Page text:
In 1897, Pearl Wait, a carpenter in LeRoy, created a gelatin-based cough syrup which his wife endearingly called Jell-O. Unfortunately, Wait did not have enough funds to market the product successfully and ended up selling the trademark to a fellow townsman, Francis Woodward. Woodward advertised it under his company Genesee Pure Foods Co. and launched the campaign “America’s most favorite Dessert.” This slogan first ran in The Ladies’ Home Journal in 1902, and in the same year product sales rose to $250,000. (2)


Norman Price, “League of Nations Party”(1924).

II. The Rise to Success

Norman Price (1920)

At the turn of the century, the advancement of technology brought along new consumer goods that service the kitchen and household—the biggest one being the refrigerator. This made huge changes to the way people ate, as foods could be kept fresh for much longer and the possibility of having left-overs meant less time had to be spent in the kitchen. Housewives began focusing on the idea of home economics and prioritized both time and money efficiency. Jell-O resonated perfectly with these ideals as it was fast, economical, and mess-free. In addition, preparing a Jell-O mold for dinner was seen as a sign of status as one had to own a fridge to be able to set Jell-O’s in. A 1920’s Jell-O ad illustrated by Norman Price appeals to the worries of housewives at the time:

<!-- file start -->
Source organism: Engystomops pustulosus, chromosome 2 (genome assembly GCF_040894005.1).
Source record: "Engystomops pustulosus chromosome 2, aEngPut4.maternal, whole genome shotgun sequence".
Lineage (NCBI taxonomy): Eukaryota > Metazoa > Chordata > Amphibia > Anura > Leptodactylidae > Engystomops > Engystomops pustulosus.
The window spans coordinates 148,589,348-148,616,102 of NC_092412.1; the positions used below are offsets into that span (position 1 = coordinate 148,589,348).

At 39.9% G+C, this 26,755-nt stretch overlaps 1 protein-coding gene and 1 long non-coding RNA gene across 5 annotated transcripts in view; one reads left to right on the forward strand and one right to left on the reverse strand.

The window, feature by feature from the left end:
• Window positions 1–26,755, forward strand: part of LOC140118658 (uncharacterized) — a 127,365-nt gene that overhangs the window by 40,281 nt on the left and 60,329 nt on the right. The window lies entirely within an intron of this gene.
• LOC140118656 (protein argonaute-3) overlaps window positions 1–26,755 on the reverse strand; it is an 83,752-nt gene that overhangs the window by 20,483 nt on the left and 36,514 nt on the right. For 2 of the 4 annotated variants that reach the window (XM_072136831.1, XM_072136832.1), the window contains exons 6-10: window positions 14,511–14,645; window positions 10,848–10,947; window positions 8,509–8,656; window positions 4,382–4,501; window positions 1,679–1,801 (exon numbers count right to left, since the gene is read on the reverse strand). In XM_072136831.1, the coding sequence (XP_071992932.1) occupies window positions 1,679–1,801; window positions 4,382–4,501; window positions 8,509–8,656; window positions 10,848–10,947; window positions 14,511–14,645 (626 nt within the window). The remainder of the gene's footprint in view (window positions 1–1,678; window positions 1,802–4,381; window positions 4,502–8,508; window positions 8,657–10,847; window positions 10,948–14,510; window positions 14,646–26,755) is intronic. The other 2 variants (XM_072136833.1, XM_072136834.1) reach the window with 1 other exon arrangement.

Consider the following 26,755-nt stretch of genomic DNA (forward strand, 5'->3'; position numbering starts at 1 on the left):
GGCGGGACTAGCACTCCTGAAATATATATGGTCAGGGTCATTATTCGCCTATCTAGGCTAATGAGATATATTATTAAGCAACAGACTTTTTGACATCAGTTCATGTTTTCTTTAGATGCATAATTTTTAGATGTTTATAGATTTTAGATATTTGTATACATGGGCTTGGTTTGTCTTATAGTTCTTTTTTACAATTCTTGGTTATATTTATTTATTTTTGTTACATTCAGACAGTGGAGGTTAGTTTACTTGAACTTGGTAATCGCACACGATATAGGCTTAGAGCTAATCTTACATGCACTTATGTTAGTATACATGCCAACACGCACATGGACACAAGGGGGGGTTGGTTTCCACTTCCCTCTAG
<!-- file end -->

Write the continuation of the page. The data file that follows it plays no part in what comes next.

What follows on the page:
For the first time in months the young housewife looks at the figures without scowling awfully, and she has Jell-O to thank for the pleasure she derives from inspecting them now.


As the First World War ended, the dynamics of the household changed as many women who had joined the effort continued to stay in employment. However, the value of family was still centered around the image of a woman cooking in the kitchen. Thus, Jell-O was able to target the middle class housewife who had no time to cook but high expectations to satisfy.

Woman’s Home Companion (1926)

McCall’s (1929)

III. Highlights from the Golden Age

Woman’s Home Companion (1939)